Let’s Talk Death:
Conversations to Inform and Inspire
It’s time to take the “taboo” out of the topics surrounding dying, death, and grief.
Our core belief here at HealGrief is that no one should ever grieve alone, that is why we are always evolving to bring you more social support services and programs! Let’s Talk Death, is our newest venture.
Our goal with this program is to help inform our HealGrief community and the community at large about issues related to grief and loss, while also inspiring individuals to further explore topics that feel relevant in their life.
This web-based show is a hybrid between a podcast and a webinar. Every month we will bring you a 15-20 minute pre-recorded episode that lets you listen in to a casual conversation with guests and show hosts. Let’s Talk Death episodes will bring you topics such as end of life issues, pre-planning, and grief as seen by researchers, authors, bereavement support professionals, bereaved individuals, and community members. *
Would you like to be a guest speaker here on Let’s Talk Death? Then tell us about yourself in a submission inquiry. Inquiry request
*As we value the opinions and beliefs of all our guests, they are not necessarily the views and opinions of HealGrief® and its programs.
Meet your Hosts
Fran is the Founder of HealGrief® a 501(c)3 non-profit providing the tools, resources and programming to guide one’s journey with grief into a healthy post bereavement growth after a death.
Andy McNiel MA
Andy is an author and educator on topics related to grief and loss. He is a managing partner with The Satori Group, offering education in grief and loss support, and providing management and consulting to nonprofit organizations.
We are honored to be co-hosting Let’s Talk Death because we believe these “tough topics” should have a place in our society and we hope to provide another way for people to find hope in the midst of grief. you can listen to all Let’s Talk Death episodes in many of you favorite podcast applications.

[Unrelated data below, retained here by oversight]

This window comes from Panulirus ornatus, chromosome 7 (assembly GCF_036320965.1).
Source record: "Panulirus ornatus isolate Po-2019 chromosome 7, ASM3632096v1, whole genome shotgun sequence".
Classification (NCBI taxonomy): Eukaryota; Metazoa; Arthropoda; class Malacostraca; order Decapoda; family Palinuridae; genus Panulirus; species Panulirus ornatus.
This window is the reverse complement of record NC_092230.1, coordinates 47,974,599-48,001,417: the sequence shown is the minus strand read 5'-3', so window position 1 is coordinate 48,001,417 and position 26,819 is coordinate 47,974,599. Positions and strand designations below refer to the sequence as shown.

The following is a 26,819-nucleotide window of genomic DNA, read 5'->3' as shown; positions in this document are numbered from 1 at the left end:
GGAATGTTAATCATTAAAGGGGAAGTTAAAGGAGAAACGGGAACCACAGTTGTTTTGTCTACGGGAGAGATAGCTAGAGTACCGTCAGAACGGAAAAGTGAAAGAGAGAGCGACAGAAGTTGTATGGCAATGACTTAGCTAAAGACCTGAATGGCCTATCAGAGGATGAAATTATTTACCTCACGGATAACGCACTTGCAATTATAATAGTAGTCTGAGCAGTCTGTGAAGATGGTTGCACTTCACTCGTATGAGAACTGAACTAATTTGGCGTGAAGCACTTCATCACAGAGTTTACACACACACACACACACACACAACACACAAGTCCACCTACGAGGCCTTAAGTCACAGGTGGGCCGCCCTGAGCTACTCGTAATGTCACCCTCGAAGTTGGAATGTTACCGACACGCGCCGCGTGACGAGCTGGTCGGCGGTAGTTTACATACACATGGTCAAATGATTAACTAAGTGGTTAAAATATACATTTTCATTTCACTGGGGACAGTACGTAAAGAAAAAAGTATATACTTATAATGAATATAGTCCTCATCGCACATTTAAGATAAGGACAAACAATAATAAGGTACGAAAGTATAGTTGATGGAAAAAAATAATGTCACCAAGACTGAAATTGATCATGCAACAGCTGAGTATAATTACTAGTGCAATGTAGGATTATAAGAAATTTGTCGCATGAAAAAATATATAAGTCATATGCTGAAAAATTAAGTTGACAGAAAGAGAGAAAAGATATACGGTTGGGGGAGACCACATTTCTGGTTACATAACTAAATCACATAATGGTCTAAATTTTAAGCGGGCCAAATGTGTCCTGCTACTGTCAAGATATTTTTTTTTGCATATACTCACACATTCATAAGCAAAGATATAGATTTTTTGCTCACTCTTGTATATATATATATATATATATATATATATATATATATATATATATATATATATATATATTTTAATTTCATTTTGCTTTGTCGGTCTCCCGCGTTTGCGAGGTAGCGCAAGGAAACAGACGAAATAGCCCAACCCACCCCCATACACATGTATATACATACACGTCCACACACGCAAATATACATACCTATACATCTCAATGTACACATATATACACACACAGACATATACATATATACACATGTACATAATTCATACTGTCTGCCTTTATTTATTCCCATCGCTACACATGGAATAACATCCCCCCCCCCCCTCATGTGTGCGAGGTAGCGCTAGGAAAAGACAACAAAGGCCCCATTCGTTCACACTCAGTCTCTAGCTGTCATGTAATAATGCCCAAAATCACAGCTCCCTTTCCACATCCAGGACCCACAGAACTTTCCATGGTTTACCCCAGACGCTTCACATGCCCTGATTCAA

Meet Our Guests
Dr. David Fajgenbaum
In this episode Dr. Fajgenbaum discusses how his personal experiences with grief have lead him to not only look for every opportunity to live life to the fullest and look for hope in some of the darkest times, but how to also write about it to inspire others.
In this episode Colet shares her personal story with grief, how it changed her life and changed her too. She speaks about how others were waiting for her to be back to herself. They didn’t understand that her grief journey and it’s impact on her life had forever changed her.
Heather L. Servaty-Seib, Ph.D., HSPP
In this episode Dr. Servaty-Seib‘s passion for the grieving young adult population shines through as she helps to raise awareness about the unique issues she sees not only on her campus, Purdue University, but also themes that have emerged from her research.
In this episode Tricia LaVoice shares her personal experience to help us see that even though we may not always talk about our struggles, we are more alike than we are different in the midst of grief. She highlights how finding connections and outlets for our grief can help us see that grief doesn’t always have to be such a lonely journey.
Dr. Sharon Prentice
In this episode Dr. Prentice talks about how her faith was shattered after her daughter’s death and the anger she lived with until her husband’s death. She speaks of her “shared death experience” during her husband’s death eight years later and how that restored her faith and ability to love and be happy again.
In this episode Jim talks about his son’s challenging life, the impact Luke’s death had on his family dynamics, how new family bonds needed to be found, and shares his personal journaling, now a book called “Lyrics of a Broken Heart: A Father’s Journey Toward Wholeness,” and how it transformed his grief into hope and healing.
Scott & Pammy Kramer
In this episode the Kramer’s share how their daughter, Maddie, only 2 1/2 years old, gave them life and inspiration even in her death. They share how they speak of Maddie every day talking with her little sister who only had Maddie alive for less than a year.